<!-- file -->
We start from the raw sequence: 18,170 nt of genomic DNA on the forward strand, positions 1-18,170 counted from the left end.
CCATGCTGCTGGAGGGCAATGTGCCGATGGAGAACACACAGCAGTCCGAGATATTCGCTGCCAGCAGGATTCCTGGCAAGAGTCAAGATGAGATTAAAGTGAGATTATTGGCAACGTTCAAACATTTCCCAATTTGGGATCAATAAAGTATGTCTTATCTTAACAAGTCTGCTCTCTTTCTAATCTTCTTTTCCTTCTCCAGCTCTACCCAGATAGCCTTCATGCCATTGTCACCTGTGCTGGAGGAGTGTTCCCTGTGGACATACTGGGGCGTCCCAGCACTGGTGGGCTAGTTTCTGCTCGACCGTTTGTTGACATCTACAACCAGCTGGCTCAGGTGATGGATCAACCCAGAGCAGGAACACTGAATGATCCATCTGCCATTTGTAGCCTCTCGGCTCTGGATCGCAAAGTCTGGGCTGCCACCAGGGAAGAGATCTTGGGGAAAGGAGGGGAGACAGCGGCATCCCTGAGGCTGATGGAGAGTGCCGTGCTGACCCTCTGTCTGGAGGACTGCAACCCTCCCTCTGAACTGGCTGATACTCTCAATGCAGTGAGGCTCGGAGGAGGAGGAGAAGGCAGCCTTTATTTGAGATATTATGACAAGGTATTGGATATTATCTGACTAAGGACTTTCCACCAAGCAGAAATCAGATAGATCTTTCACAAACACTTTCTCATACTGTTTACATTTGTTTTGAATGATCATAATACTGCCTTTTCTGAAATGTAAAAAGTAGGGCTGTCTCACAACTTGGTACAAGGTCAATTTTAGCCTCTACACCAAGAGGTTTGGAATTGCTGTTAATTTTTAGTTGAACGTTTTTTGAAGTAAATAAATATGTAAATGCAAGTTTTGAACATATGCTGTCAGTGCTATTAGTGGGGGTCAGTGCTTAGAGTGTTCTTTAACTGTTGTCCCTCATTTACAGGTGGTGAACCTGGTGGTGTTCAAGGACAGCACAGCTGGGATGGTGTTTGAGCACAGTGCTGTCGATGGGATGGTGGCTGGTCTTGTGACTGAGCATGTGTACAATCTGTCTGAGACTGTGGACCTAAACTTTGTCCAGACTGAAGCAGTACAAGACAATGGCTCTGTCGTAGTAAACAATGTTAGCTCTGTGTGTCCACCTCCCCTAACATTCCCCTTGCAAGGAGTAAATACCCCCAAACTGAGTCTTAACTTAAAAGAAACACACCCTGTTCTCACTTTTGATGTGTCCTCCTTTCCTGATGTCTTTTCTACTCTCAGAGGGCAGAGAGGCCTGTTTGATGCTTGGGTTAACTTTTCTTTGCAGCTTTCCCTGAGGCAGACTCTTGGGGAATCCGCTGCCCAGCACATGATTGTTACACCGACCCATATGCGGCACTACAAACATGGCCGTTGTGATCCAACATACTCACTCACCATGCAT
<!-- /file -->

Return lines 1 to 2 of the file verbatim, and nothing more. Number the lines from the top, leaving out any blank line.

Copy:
We start from the raw sequence: 18,170 nt of genomic DNA on the forward strand, positions 1-18,170 counted from the left end.
CCATGCTGCTGGAGGGCAATGTGCCGATGGAGAACACACAGCAGTCCGAGATATTCGCTGCCAGCAGGATTCCTGGCAAGAGTCAAGATGAGATTAAAGTGAGATTATTGGCAACGTTCAAACATTTCCCAATTTGGGATCAATAAAGTATGTCTTATCTTAACAAGTCTGCTCTCTTTCTAATCTTCTTTTCCTTCTCCAGCTCTACCCAGATAGCCTTCATGCCATTGTCACCTGTGCTGGAGGAGTGTTCCCTGTGGACATACTGGGGCGTCCCAGCACTGGTGGGCTAGTTTCTGCTCGACCGTTTGTTGACATCTACAACCAGCTGGCTCAGGTGATGGATCAACCCAGAGCAGGAACACTGAATGATCCATCTGCCATTTGTAGCCTCTCGGCTCTGGATCGCAAAGTCTGGGCTGCCACCAGGGAAGAGATCTTGGGGAAAGGAGGGGAGACAGCGGCATCCCTGAGGCTGATGGAGAGTGCCGTGCTGACCCTCTGTCTGGAGGACTGCAACCCTCCCTCTGAACTGGCTGATACTCTCAATGCAGTGAGGCTCGGAGGAGGAGGAGAAGGCAGCCTTTATTTGAGATATTATGACAAGGTATTGGATATTATCTGACTAAGGACTTTCCACCAAGCAGAAATCAGATAGATCTTTCACAAACACTTTCTCATACTGTTTACATTTGTTTTGAATGATCATAATACTGCCTTTTCTGAAATGTAAAAAGTAGGGCTGTCTCACAACTTGGTACAAGGTCAATTTTAGCCTCTACACCAAGAGGTTTGGAATTGCTGTTAATTTTTAGTTGAACGTTTTTTGAAGTAAATAAATATGTAAATGCAAGTTTTGAACATATGCTGTCAGTGCTATTAGTGGGGGTCAGTGCTTAGAGTGTTCTTTAACTGTTGTCCCTCATTTACAGGTGGTGAACCTGGTGGTGTTCAAGGACAGCACAGCTGGGATGGTGTTTGAGCACAGTGCTGTCGATGGGATGGTGGCTGGTCTTGTGACTGAGCATGTGTACAATCTGTCTGAGACTGTGGACCTAAACTTTGTCCAGACTGAAGCAGTACAAGACAATGGCTCTGTCGTAGTAAACAATGTTAGCTCTGTGTGTCCACCTCCCCTAACATTCCCCTTGCAAGGAGTAAATACCCCCAAACTGAGTCTTAACTTAAAAGAAACACACCCTGTTCTCACTTTTGATGTGTCCTCCTTTCCTGATGTCTTTTCTACTCTCAGAGGGCAGAGAGGCCTGTTTGATGCTTGGGTTAACTTTTCTTTGCAGCTTTCCCTGAGGCAGACTCTTGGGGAATCCGCTGCCCAGCACATGATTGTTACACCGACCCATATGCGGCACTACAAACATGGCCGTTGTGATCCAACATACTCACTCACCATGCAT